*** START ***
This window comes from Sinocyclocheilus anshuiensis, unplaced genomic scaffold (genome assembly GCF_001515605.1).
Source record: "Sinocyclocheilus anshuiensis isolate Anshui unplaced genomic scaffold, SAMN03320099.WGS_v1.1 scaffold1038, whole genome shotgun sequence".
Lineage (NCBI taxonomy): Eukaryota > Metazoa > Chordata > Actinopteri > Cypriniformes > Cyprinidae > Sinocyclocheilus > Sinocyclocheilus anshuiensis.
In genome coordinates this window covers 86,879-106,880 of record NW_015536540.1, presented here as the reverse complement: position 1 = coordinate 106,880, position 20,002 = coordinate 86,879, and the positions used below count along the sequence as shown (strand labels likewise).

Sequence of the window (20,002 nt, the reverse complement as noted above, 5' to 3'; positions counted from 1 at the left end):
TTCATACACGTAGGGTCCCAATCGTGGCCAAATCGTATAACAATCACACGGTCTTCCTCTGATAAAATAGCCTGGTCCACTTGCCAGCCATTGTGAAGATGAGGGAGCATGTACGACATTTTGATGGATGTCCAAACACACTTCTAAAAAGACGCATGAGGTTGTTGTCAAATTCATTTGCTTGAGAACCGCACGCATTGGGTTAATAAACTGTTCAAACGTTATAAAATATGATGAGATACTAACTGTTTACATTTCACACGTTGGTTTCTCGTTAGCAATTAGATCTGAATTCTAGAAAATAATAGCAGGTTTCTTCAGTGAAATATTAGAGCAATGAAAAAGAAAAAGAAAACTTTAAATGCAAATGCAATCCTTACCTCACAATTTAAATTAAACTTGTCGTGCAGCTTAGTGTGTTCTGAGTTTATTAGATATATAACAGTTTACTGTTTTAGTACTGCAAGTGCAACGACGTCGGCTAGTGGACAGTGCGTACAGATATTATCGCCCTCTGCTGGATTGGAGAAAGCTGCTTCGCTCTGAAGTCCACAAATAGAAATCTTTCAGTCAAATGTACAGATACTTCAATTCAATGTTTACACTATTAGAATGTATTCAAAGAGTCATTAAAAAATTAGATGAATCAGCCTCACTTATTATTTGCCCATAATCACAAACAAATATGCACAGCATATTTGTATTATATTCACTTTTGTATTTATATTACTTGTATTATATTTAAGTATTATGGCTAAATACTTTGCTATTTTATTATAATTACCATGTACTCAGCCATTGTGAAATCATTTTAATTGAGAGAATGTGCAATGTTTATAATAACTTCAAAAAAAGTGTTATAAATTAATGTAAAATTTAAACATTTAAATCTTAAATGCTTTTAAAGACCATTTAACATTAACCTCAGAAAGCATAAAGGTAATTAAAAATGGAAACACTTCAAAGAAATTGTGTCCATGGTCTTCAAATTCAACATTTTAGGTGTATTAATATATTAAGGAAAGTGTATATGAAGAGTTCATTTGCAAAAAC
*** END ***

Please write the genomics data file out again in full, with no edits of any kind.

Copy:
This window comes from Sinocyclocheilus anshuiensis, unplaced genomic scaffold (genome assembly GCF_001515605.1).
Source record: "Sinocyclocheilus anshuiensis isolate Anshui unplaced genomic scaffold, SAMN03320099.WGS_v1.1 scaffold1038, whole genome shotgun sequence".
Lineage (NCBI taxonomy): Eukaryota > Metazoa > Chordata > Actinopteri > Cypriniformes > Cyprinidae > Sinocyclocheilus > Sinocyclocheilus anshuiensis.
In genome coordinates this window covers 86,879-106,880 of record NW_015536540.1, presented here as the reverse complement: position 1 = coordinate 106,880, position 20,002 = coordinate 86,879, and the positions used below count along the sequence as shown (strand labels likewise).

Sequence of the window (20,002 nt, the reverse complement as noted above, 5' to 3'; positions counted from 1 at the left end):
TTCATACACGTAGGGTCCCAATCGTGGCCAAATCGTATAACAATCACACGGTCTTCCTCTGATAAAATAGCCTGGTCCACTTGCCAGCCATTGTGAAGATGAGGGAGCATGTACGACATTTTGATGGATGTCCAAACACACTTCTAAAAAGACGCATGAGGTTGTTGTCAAATTCATTTGCTTGAGAACCGCACGCATTGGGTTAATAAACTGTTCAAACGTTATAAAATATGATGAGATACTAACTGTTTACATTTCACACGTTGGTTTCTCGTTAGCAATTAGATCTGAATTCTAGAAAATAATAGCAGGTTTCTTCAGTGAAATATTAGAGCAATGAAAAAGAAAAAGAAAACTTTAAATGCAAATGCAATCCTTACCTCACAATTTAAATTAAACTTGTCGTGCAGCTTAGTGTGTTCTGAGTTTATTAGATATATAACAGTTTACTGTTTTAGTACTGCAAGTGCAACGACGTCGGCTAGTGGACAGTGCGTACAGATATTATCGCCCTCTGCTGGATTGGAGAAAGCTGCTTCGCTCTGAAGTCCACAAATAGAAATCTTTCAGTCAAATGTACAGATACTTCAATTCAATGTTTACACTATTAGAATGTATTCAAAGAGTCATTAAAAAATTAGATGAATCAGCCTCACTTATTATTTGCCCATAATCACAAACAAATATGCACAGCATATTTGTATTATATTCACTTTTGTATTTATATTACTTGTATTATATTTAAGTATTATGGCTAAATACTTTGCTATTTTATTATAATTACCATGTACTCAGCCATTGTGAAATCATTTTAATTGAGAGAATGTGCAATGTTTATAATAACTTCAAAAAAAGTGTTATAAATTAATGTAAAATTTAAACATTTAAATCTTAAATGCTTTTAAAGACCATTTAACATTAACCTCAGAAAGCATAAAGGTAATTAAAAATGGAAACACTTCAAAGAAATTGTGTCCATGGTCTTCAAATTCAACATTTTAGGTGTATTAATATATTAAGGAAAGTGTATATGAAGAGTTCATTTGCAAAAAC